21 December 2008

Getting long in the tooth.

Teeth are fascinating to me. From the first time the tooth fairy visited until this past Friday, when I had a tooth pulled, I find them almost magical, somehow. I mean, I know they're NOT magical (please don't write to point this out), but they are so unusual in the realm of the human body. Little visible bones that grow and break down and hurt and shine in photos and make us look older or younger or poorer or richer than we maybe really are. I find it fascinating that modern dentistry didn't much take off in the US until after WWI, and really became popular after WWII, because soldiers were provided dental care and came to like having their teeth cared for, I guess. Fluoride toothpaste was introduced in the 1950s. I find it compelling that the history of dentistry is linked to industrialization in many ways.

And teeth are BIG. I mean, they don't seem that big, do they? But the molar I had pulled Friday must've been an inch and a half long. How crazy is that? We just yank these things out of our heads? I found a drawing (read: not gross) of a tooth to illustrate my point here. Only that little bit above the gumline, and then it just hangs on to our jaw for dear life.

I have had more than my share of tooth trouble: seven root canals, two non-wisdom molars pulled, a chip from a Leinenkugel's bottle...right now, though, all's quiet in there. I know that drinking large quantities of Coca-Cola does not help me, and I don't floss as often as I should. When we were kids, our dentist was a nice enough man, outside of the office, but in the office he was impatient and not very good at getting novocaine in the right place. He also had really thick fingers, which is normally not an issue for me, but with fingers that thick one really ought not to be a children's dentist. Or a guitar player, frankly, but that's beside the point. My sister was especially traumatized by this guy, and still needs to take Xanax for most dental procedures.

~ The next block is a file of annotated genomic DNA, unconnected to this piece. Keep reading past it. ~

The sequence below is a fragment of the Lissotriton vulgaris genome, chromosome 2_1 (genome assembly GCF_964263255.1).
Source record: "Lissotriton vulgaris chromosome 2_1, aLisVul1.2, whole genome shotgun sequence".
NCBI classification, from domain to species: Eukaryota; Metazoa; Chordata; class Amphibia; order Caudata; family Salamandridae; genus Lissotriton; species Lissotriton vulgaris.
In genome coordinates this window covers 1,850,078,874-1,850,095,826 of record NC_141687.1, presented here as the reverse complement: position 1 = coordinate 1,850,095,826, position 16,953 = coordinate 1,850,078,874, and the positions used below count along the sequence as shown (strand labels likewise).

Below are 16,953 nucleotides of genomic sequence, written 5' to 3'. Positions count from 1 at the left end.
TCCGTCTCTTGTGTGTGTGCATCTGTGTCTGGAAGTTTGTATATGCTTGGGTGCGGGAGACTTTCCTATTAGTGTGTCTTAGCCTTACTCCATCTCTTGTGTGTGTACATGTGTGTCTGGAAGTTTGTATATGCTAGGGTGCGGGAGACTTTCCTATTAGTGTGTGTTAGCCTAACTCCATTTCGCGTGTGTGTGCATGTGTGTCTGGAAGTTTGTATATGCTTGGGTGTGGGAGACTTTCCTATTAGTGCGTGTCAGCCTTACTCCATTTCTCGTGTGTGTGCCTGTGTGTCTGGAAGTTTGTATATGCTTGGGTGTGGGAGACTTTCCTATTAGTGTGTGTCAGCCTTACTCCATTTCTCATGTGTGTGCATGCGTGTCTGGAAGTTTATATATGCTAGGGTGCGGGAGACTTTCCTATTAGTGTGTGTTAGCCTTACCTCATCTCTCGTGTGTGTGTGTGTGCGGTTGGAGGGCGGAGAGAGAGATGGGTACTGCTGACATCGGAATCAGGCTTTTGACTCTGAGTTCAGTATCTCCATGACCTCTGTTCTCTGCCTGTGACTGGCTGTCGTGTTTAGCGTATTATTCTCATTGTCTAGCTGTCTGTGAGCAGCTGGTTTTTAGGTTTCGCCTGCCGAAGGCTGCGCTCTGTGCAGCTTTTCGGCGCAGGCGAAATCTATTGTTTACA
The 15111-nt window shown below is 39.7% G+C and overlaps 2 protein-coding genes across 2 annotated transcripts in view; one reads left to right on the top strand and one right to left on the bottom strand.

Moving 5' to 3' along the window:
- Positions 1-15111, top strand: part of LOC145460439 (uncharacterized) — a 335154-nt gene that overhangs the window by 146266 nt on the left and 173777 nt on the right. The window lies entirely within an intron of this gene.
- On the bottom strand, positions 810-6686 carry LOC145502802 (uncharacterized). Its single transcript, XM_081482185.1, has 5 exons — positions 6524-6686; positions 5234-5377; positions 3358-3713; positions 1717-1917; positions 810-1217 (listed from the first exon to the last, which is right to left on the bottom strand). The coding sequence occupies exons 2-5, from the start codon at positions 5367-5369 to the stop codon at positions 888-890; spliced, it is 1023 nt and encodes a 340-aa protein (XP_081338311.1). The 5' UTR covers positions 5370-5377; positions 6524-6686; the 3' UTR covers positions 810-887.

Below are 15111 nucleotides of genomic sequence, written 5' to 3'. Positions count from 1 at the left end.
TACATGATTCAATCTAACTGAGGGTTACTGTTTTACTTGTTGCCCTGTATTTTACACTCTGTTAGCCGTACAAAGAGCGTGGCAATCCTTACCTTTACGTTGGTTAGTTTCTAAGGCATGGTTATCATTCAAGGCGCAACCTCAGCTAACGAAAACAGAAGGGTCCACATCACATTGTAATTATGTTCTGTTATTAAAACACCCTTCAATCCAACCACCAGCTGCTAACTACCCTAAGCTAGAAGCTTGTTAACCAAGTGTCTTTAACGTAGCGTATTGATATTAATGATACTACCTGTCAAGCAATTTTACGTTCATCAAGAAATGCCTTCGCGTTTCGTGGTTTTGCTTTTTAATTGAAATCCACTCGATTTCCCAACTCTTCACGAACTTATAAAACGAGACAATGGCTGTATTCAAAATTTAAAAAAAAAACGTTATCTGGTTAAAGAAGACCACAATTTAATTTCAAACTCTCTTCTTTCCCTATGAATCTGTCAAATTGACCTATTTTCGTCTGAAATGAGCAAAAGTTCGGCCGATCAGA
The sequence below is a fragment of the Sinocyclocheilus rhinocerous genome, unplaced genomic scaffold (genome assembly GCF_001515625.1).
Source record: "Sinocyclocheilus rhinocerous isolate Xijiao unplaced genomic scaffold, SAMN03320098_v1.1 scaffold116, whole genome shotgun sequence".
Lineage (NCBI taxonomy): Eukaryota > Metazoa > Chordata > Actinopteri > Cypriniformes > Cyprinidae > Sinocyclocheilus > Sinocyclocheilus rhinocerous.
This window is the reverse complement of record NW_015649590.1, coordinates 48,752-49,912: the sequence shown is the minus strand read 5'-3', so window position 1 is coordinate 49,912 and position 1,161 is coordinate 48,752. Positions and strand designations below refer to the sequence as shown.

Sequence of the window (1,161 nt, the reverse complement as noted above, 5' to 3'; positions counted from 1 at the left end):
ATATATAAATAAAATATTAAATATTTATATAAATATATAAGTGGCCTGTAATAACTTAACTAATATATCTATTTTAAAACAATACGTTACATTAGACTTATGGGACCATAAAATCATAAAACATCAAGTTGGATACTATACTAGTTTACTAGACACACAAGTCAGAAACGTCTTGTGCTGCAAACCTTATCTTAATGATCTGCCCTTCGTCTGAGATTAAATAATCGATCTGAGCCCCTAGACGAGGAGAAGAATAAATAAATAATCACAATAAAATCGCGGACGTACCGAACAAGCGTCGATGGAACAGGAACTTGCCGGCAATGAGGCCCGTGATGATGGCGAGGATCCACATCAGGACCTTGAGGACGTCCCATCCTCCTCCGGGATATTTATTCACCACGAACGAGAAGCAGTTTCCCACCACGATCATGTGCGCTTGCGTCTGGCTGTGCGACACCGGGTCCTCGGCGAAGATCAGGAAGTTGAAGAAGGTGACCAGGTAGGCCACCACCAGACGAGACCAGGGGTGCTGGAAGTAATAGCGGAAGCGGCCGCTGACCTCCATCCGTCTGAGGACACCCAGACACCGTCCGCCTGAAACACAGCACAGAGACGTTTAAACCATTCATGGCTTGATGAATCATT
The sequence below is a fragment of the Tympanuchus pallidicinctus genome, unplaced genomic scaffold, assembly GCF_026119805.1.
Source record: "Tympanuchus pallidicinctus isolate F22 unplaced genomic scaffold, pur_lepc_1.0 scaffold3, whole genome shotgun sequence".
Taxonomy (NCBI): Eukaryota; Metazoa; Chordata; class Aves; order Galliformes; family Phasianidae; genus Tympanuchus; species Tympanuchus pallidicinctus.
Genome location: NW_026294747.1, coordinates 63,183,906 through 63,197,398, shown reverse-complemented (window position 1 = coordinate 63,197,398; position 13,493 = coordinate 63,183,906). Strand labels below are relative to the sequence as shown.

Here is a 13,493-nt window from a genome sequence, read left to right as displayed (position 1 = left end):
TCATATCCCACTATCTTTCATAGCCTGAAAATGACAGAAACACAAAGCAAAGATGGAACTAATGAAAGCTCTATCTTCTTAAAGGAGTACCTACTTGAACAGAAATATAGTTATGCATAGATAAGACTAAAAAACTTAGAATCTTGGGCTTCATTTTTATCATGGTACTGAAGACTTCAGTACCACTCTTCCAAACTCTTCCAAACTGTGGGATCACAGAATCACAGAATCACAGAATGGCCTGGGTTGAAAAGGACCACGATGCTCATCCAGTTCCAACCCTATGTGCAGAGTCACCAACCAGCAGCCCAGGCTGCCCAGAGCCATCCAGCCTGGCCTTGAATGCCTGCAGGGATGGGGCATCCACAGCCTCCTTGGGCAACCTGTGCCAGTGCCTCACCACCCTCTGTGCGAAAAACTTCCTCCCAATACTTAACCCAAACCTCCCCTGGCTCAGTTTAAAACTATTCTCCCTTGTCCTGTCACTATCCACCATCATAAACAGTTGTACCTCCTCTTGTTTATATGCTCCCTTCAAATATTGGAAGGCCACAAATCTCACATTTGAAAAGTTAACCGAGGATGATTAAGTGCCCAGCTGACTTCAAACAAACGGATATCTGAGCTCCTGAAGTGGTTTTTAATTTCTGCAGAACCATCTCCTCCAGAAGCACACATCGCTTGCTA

Anyway, I'm very thankful for my new dentist, who I've been seeing for about three years (that sounds romantic, doesn't it?). He pulled my tooth on Friday without causing me pain at the time, let me have some vicodin for the pain later, and didn't make me feel guilty that I didn't want to try to save a tooth that was not vital. I often have felt at the dentist like I do at a mechanic's: I just have to trust that they're not screwing me over, because I don't know anything at all about the field. I trust these folks, which is a good thing, because it's not like I'm gonna stop drinking Coke anytime soon.


Anonymous said...

Thanks I needed that. I am looking at an extraction and have been putting it off, but know I have to get it taken care of. Your note was encouraging.

Deron Arnold said...

You sound pretty brave. I admire you. You have a fairly humorous and upbeat take on dentistry.

My mom has also had an amazing amount of work done and she even experienced pre-anesthetic dentistry. (Ask your mom if she had any of this.)

Jan's parents just got tired of their teeth and had them all pulled at once (at a fairly young age I might add).

Anyway, the reason I am commenting is to suggest that after drinking the Coke, you swish your teeth with water. This will help get some of the sugary acids off.